Do you want to raise a healthier family in 2011, but not sure where to start? Follow our 10 tips that will have your entire family looking and feeling better by this time next year.
Kids are more likely to follow your lead in actions more than talk. "The old phrase 'lead by example' works when raising a healthier family," says Jessica Spillane, owner of Jumping Frog Pilates. "I take a monthly cooking class with my two boys. It has taught them about healthy eating-- not just going for the processed junk in plastic bags. When I do yoga at home, I set up two mats for the kids to follow along. They join me on dog walks and I often walk to get them from school."
"If you are a smoker or have friends or relatives who smoke, avoid exposing your children to smoke," says Sarah Shank of Legacy, a public health organization that directs the TRUTH campaign, which is aimed at youth smoking prevention. "It is estimated that secondhand smoke exposure causes approximately 3,400 lung cancer deaths and 22,700-69,600 heart disease deaths annually among adult non-smokers in the United States," says Shank, who says that kids exposed to secondhand smoke have a higher risk of developing asthma, ear infections, cavities and SIDS (Sudden Infant Death Syndrome).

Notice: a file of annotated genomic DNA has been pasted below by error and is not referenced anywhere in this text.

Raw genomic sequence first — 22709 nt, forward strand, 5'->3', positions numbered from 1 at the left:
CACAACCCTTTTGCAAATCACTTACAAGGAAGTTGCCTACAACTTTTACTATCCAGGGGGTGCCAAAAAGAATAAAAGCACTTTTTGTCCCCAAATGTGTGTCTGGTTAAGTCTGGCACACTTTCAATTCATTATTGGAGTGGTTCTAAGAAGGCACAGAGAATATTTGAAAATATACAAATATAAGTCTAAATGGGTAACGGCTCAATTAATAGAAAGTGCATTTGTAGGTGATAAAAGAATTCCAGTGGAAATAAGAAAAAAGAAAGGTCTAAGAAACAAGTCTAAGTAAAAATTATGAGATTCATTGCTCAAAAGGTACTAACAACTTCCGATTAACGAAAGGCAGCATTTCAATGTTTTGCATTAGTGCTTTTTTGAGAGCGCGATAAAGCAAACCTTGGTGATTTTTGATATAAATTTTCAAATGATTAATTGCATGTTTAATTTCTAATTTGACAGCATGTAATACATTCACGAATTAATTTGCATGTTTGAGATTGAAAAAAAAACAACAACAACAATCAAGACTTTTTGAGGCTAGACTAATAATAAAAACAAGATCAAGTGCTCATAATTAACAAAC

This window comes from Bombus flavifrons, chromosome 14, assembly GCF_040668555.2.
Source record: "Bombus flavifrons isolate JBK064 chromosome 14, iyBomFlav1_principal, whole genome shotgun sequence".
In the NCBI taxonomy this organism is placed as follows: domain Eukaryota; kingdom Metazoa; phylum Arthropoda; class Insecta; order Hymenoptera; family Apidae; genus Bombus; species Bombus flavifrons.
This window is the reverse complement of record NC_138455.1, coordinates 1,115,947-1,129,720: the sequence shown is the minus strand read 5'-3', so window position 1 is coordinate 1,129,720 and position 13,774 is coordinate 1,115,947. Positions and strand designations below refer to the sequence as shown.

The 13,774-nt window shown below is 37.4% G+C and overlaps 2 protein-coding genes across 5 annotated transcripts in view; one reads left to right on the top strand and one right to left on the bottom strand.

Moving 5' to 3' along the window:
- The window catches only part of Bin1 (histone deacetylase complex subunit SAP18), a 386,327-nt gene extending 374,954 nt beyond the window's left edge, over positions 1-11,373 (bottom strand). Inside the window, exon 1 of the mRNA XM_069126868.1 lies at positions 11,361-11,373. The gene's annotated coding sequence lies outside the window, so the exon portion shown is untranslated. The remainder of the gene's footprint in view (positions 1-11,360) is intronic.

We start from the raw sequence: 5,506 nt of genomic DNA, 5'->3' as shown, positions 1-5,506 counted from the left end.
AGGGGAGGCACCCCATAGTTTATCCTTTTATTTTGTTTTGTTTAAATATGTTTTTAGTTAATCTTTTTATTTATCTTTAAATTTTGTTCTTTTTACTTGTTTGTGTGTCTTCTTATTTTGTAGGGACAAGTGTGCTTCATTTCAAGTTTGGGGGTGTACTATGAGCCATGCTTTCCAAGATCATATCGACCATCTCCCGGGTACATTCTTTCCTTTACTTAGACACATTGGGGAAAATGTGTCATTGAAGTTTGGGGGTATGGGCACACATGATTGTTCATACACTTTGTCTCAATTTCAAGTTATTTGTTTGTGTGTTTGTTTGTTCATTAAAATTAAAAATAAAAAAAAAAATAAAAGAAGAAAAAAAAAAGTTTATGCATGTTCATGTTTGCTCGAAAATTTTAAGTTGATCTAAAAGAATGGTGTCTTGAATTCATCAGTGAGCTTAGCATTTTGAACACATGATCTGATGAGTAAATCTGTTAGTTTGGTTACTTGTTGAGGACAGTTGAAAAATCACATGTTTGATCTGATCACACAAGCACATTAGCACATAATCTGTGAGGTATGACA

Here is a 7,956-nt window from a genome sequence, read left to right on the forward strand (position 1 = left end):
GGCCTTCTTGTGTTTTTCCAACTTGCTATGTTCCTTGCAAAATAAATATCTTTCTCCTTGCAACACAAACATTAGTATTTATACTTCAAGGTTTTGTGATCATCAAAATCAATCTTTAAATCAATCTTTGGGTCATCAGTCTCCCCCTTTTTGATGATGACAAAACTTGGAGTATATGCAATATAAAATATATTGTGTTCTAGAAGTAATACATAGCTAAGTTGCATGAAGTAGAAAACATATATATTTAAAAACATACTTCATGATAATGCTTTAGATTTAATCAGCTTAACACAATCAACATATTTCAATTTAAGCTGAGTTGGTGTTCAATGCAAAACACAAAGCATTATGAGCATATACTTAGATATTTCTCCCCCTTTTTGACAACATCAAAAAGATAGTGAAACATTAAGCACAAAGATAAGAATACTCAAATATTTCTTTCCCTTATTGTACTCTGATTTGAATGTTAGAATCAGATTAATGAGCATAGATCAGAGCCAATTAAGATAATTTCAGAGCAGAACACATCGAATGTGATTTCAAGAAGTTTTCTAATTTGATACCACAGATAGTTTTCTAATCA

Talk to your kids about what they are seeing in movies and on TV and make them aware of the ways certain companies, such as those sugary cereal commercials, try to influence them. Help them not buy into every product they see on TV or be influenced by the actions they see on TV, for instance smoking in movies.
"A recent federal government report concluded that smoking in movies causes youth to start smoking, and we know that smoking in youth-rated movies account for nearly 200,000 new youth smokers each year," says Shank, who says the tobacco industry spent $12.4 billion in 2006 on marketing. She suggests checking our www.scenessmoking.org to find out what movies contain smoking.
Switch out your harsh cleaners for more gentle and eco-friendly products. Marie Stegner, consumer health advocate at Maid Brigade says common household items can be used as disinfectants. "Ordinary household disinfectants contain neurological toxins that can be harmful, especially to children, pets and the elderly. Eliminate harsh chemicals from the armory of cleaning supplies built up over time and look for ecologically sound disinfectants, such as baking soda, vinegar or orange oil to replace them."
"Teflon, Silverstone and other coatings emit harmful perflourochemicals (PFCs)," says Stegner. "The EPA classifies them as carcinogens."
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